One more quick item before I shut down for the night:
Stephen Sommers, who scored big with his goofy-fun remake of The Mummy and then flopped even bigger with the dismal Van Helsing, is once again looking to the classic Universal monsters for inspiration. This time, it’s The Wolf Man getting an upgrade. I’ve got to admit, I wasn’t too crazy about this idea when I first heard it. I don’t usually care for remakes, Sommers has a spotty record, and the 1941 Wolf Man with Lon Chaney, Jr., has always been my favorite of the Universal monster movies.
But then I heard Benicio del Toro would be playing Lon Chaney part, and my interest level rose a hair. Then I heard the legendary Rick Baker — who brought An American Werewolf in London to life, among many other projects — would be doing the make-up effects and that he intended to remain true to the look of the original, and my interest level climbed a bit more.
Then I saw a photo of del Toro in Baker’s make-up:
Holy crap! Is that not way-cool? Suddenly, I’m actually looking forward to this project. Let’s hope it’s a lot more like The Mummy than Van Helsing, though…
Via. Another pic of del Toro’s make-up, as well as one of Lon Chaney for comparison, can be found here.
Ah, the awful work day is over. Let’s talk about something a bit more uplifting, shall we? How about television?
The late, lamented Futurama has always been something of a conundrum for me. It’s a show I really wanted to like: an animated science fiction/comedy series created by the guy who brought us The Simpsons, a spoof of and loving homage to all the futuristicky space crap I’ve always loved, a niche thing that appeals only to a particular elite (read: cult) who actually recognize all the subtle nods to the big SF films and TV of the last 40 years. Oh, and it features the voice talents of the lovely Katey Sagal, a.k.a. Peggy Bundy from Married with Children, one of my guilty pleasures for years. How could I not love Futurama?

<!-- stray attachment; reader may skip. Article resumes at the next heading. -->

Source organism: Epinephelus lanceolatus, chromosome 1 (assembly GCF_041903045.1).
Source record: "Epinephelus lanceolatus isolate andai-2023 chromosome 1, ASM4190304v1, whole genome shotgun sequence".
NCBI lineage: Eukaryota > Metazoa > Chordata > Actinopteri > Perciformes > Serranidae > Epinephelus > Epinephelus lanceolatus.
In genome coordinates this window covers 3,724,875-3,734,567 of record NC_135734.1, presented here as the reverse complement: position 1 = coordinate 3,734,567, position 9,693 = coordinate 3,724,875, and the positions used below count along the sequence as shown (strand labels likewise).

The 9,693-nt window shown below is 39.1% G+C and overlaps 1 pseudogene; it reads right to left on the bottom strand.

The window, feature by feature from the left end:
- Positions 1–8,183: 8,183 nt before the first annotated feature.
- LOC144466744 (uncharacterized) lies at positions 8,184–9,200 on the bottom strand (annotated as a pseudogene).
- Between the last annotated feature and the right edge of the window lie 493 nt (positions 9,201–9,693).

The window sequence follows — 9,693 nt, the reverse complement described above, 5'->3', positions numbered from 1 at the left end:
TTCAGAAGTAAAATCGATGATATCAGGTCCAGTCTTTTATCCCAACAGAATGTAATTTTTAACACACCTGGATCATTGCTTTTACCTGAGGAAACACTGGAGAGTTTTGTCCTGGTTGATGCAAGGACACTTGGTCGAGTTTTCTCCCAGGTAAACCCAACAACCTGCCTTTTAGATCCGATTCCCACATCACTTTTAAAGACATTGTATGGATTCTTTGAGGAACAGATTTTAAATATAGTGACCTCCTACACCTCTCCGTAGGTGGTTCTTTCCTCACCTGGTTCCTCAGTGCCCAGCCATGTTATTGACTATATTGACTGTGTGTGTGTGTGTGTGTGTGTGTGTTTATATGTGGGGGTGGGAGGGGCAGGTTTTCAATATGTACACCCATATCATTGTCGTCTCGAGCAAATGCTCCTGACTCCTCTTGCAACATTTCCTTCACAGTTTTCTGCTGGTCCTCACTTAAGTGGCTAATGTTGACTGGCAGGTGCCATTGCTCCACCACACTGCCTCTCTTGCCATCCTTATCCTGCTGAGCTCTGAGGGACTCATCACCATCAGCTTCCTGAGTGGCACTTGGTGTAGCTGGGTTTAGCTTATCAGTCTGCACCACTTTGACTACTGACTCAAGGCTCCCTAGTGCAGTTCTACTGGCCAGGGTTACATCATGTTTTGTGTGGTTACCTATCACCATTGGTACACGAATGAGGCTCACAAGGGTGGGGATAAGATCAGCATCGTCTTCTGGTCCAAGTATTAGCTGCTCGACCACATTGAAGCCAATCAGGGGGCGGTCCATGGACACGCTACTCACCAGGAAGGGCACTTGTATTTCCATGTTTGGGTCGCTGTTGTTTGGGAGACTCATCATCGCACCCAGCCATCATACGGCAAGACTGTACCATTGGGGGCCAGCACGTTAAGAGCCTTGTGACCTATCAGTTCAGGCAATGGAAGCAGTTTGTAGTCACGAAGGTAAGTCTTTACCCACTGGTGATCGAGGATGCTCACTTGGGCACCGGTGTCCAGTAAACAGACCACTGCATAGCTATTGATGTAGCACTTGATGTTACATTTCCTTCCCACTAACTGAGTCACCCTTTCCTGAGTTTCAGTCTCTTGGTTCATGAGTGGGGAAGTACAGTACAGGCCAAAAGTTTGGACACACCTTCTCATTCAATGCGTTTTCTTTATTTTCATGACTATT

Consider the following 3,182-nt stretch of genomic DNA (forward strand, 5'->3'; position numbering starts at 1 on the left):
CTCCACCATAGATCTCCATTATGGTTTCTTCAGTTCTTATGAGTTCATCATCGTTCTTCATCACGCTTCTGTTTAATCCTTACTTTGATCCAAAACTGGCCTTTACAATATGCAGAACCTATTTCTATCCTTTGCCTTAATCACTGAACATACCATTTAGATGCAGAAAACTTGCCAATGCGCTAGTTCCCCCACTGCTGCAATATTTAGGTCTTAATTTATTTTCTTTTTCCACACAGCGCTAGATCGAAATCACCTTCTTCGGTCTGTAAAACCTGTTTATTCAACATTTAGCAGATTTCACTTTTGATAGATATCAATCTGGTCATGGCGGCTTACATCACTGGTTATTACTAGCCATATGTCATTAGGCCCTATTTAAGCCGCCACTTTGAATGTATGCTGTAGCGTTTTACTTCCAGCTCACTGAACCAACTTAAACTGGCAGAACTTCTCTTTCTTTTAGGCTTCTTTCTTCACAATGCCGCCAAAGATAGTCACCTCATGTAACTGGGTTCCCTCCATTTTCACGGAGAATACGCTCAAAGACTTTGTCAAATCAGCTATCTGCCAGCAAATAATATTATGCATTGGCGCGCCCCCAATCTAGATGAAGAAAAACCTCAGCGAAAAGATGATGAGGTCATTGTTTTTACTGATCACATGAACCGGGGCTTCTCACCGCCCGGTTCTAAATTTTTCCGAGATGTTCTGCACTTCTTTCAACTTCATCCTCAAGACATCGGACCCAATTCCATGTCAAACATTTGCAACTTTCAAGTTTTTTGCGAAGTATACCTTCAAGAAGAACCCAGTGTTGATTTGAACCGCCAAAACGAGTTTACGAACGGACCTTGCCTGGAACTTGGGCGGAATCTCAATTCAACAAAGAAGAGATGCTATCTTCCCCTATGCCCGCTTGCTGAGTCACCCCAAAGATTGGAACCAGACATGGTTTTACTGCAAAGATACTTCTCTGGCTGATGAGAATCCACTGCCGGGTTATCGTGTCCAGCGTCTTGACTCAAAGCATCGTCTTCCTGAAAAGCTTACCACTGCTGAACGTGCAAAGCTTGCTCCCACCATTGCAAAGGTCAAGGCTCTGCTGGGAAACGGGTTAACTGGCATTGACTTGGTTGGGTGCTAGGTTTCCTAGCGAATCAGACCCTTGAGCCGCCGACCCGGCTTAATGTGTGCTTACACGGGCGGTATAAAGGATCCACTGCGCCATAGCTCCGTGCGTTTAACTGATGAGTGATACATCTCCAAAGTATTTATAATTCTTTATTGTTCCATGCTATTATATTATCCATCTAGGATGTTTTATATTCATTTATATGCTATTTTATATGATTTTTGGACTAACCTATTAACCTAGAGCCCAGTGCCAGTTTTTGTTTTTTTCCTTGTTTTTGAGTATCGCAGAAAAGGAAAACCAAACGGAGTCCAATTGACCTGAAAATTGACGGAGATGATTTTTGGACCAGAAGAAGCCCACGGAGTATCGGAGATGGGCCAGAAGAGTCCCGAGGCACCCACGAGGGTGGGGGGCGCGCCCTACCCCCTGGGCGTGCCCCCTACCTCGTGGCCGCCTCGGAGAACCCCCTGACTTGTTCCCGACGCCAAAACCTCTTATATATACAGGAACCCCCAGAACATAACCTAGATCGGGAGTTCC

I don’t know, but somehow I don’t. The overall design of the show — the look of the environment, the Galaxy Express spaceship, the characters — amuses me, and I occasionally snicker at the sociopathic robot Bender or the frankly bizarre Dr. Zoidberg, but I don’t very often laugh deeply, not the way I do at The Simpsons or some other sitcoms. Hell, I find Two and a Half Men a lot funnier than Futurama. (I don’t know if that says more about Futurama or me, though, and I don’t know that it’s something I ought to be admitting, either…).
I do, however, love Futurama‘s opening credits. Like the title sequence for The Simpsons, this sequence is a tour of the world in which the show takes place, set to a catchy, somewhat goofy theme song. Also like The Simpsons, the opening credits for Futurama feature a gag that changes every episode, in this case the text under the main title itself. Here’s a typical example:
But’s here’s an interesting bit of trivia for you: that theme song is apparently based on a much older piece of music. Naturally, somebody out there on the InterWebs has tracked down that piece of music and made it available to the entire world… click through for more!